In these films about young characters who discover old artists, it's entirely possible that Scorsese and Chaplin feel a kinship with the characters of both generations. While it's debatable that Scorsese sees similarities between himself and Méliès, I don't doubt that he knows what it's like to be Hugo, the young boy whose life is defined by the magic of movies. And Chaplin may not be an exact match with the ballerina who falls in love with a clown, but he certainly has an understanding of being a performer whose life is altered after discovering the brilliance and art of real clowns.

What's further telling is how the young people in both films lead sad, dreary, almost hopeless lives until they discover the magic that the rest of the world has forgotten. For Chaplin and Scorsese, these films are a look back at their pivotal moments and a look forward at those who may very well be discovering them, and perhaps a plea for our own lives and our own sakes, not to forget the magic. In an odd way they're both true stories too, however embellished. Méliès was re-discovered and re-appreciated in his life. And the real-life counterpoint for Calvero the clown had his moment too.


Curio: Oscar Unsheets, a Final Roundup

Alexa here.  Even though my excitement over the Oscar nominees this year is a bit thin, the films are enlivened for me when I see them through the eyes of other artists. (Another reason the Academy should follow the lead of the BAFTAs and hire some illustrators already). In last week's Curio I posted some of the more interesting unsheets (a creative term for fan poster art) popping up on the web for Best Picture nominees The Help, Extremely Loud & Incredibly Close, Moneyball, and The Descendants.  Without further ado, here are the best unsheets I've spied for the remaining nominees Hugo, War Horse, The Tree of Life, Midnight in Paris, and The Artist. Happy Oscar all!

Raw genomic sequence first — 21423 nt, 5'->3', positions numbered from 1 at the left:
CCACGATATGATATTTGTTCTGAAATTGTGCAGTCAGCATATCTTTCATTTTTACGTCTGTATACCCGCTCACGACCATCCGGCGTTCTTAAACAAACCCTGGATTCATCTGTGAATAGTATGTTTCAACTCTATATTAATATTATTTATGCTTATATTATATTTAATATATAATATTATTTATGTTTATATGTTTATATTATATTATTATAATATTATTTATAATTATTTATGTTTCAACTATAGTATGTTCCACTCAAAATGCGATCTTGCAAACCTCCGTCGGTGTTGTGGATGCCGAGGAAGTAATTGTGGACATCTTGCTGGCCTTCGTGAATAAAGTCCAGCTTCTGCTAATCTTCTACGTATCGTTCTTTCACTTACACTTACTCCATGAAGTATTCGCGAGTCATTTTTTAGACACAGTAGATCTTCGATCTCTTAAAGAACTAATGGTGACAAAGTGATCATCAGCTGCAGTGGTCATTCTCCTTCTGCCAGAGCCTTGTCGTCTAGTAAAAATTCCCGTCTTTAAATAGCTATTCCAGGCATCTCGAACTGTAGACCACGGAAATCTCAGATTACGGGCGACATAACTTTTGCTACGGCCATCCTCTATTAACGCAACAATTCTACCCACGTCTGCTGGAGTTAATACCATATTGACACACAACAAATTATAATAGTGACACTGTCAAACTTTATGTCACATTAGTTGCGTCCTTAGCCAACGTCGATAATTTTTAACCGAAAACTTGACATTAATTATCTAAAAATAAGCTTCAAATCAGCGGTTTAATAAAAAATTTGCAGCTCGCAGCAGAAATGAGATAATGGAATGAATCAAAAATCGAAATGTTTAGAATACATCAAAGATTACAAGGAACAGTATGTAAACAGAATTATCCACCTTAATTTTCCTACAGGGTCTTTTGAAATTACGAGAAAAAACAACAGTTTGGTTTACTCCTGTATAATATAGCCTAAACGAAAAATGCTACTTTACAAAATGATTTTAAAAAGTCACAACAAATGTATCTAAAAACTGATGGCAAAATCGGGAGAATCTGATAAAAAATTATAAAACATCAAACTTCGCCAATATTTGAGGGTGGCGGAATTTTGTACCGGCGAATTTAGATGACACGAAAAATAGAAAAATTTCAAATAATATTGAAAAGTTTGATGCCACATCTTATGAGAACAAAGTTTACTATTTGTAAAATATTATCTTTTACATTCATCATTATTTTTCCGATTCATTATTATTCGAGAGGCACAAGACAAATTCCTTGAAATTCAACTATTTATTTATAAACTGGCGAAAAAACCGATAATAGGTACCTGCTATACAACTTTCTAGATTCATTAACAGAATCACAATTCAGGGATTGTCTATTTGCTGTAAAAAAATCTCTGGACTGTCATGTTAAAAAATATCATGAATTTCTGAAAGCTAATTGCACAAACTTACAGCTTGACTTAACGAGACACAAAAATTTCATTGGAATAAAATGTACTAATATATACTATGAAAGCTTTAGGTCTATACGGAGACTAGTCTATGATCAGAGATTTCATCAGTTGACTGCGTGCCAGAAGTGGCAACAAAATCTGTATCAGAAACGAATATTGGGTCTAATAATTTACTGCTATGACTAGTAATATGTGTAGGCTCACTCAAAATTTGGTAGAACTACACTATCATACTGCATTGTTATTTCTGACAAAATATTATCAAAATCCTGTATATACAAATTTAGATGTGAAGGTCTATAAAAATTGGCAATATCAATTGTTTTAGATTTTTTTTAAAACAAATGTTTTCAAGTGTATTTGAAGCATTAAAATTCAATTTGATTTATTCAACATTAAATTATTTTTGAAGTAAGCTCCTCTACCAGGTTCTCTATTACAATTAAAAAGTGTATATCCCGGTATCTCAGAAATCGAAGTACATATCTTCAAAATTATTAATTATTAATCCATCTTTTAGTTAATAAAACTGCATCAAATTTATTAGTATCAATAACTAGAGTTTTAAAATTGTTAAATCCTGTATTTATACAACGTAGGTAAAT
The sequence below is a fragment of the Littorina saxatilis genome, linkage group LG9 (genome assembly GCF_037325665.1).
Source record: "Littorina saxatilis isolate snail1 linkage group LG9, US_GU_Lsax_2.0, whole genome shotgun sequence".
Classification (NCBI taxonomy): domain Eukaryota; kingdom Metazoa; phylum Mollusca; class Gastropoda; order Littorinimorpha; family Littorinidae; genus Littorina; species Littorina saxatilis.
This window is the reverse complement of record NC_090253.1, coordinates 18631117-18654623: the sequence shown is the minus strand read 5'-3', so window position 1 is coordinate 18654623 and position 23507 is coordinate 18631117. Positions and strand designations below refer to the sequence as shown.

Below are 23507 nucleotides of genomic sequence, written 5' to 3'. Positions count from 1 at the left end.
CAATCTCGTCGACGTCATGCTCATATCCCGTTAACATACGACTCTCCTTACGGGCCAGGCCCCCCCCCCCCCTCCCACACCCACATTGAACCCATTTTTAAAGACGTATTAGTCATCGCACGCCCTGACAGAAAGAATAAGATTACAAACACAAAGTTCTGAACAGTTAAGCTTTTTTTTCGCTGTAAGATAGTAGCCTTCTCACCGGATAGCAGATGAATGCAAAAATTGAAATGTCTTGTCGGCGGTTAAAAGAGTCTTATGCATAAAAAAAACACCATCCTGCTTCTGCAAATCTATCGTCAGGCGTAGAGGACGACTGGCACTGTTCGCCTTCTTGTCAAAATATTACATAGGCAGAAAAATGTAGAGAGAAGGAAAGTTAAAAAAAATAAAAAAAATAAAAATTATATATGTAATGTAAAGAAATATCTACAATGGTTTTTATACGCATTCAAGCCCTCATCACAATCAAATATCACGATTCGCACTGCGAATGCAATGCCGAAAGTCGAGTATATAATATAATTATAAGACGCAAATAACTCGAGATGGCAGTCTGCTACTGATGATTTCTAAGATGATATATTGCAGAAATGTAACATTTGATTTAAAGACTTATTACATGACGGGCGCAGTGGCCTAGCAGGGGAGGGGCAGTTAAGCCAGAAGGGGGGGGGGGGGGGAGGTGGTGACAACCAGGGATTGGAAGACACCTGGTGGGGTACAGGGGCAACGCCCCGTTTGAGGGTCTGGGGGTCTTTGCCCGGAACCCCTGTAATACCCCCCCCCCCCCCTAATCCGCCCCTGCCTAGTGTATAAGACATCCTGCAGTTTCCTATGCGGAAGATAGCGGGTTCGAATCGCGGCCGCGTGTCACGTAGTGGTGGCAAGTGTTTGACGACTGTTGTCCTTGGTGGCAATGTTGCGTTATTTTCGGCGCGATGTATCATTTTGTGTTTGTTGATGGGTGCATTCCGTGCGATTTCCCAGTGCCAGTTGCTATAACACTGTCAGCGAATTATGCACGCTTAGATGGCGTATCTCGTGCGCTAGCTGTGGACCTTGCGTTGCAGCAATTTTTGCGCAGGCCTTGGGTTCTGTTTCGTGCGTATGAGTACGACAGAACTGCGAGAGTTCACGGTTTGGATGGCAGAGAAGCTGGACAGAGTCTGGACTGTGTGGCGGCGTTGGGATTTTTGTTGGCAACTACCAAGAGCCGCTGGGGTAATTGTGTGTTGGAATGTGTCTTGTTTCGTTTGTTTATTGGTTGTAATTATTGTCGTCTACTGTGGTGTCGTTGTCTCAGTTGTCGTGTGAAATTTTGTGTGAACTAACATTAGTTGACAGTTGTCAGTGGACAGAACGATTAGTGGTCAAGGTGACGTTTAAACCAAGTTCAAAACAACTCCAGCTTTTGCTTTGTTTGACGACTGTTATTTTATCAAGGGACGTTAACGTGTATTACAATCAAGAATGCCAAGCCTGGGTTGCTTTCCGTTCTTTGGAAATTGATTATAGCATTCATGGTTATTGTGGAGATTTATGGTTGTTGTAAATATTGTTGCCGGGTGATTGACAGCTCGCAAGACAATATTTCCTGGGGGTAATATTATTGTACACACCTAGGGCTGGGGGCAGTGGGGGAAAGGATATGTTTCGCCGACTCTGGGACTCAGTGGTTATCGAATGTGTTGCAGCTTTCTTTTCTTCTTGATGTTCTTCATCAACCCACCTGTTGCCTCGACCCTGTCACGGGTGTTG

The Artist by Gideon Slife.

The Artist by Hunter Langston.

The Artist by Ramin Kohanteb.

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6 Days Till Oscar. Remember When...?

Remember when costume designer extraordinary Sandy Powell won her third Oscar for Young Victoria and she was so over it, dedicating it to costume designers on contemporary films who never get recognized? That was kind of great and terrible simultaneously.

Um. I already have two of these."